Generic specifications like
- FFA, POV, Moisture and Colour
- Heavy metals (Fe or Cu)
These specifications are internationally agreed values or can be
obtained from the fat supplier.
Specifications depending on the application:
- N-values or SFC; important for melting behaviour, crystallisation,
heat stability at higher temperatures
- Fatty acid composition, such as Safa, Pufa, trans content or
- Triglyceride composition, influencing crystallisation rate and
- Taste keepability
How to define specifications?
The better the requirements for the application can be described
the better the specifications for the fat can be defined:
- N35 or solids at 35°C determines the melting at body temperature.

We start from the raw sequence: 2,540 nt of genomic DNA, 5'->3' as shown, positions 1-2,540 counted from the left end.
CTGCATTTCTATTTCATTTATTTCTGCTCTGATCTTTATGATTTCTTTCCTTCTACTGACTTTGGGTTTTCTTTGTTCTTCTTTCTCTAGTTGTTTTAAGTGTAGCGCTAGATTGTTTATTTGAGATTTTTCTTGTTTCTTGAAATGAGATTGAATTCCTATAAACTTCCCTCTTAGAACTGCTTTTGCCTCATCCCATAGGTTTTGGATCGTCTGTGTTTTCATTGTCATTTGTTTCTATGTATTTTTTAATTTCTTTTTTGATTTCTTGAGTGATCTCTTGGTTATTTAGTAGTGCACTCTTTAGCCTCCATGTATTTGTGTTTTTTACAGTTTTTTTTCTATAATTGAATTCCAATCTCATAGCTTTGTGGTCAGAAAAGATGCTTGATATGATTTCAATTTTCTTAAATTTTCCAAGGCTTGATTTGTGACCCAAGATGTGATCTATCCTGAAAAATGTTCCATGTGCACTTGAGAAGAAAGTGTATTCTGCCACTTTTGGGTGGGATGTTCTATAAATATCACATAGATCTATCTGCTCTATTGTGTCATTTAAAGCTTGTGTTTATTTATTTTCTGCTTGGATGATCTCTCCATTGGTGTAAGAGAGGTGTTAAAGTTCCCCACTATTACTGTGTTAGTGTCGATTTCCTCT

This is more important for a fat for cream application than for
- The steepness of the N-line (like N20-N30) determines the crystallisation
rate together with the type of triglycerides. More steepness gives
also a cooling effect at consumption of the food with this fat.
- The N35 and e.g. N40 determines the stability for high temperature
- The N10 will influence the hardness of the final product at
refrigerator conditions (spreadability of a margarine).
It is also important to know at which temperatures the fat is applied
and at which temperature the final product is distributed/stored;
some examples are:
- The constraints for pastry fat/margarine applied in Europe at
20°C will differ from the constraints of a pastry fat applied
in a 30°C country.
- A fat for cream filling between biscuits can be much softer
in colder countries than in warmer countries especially when there
is no chilled distribution/storage
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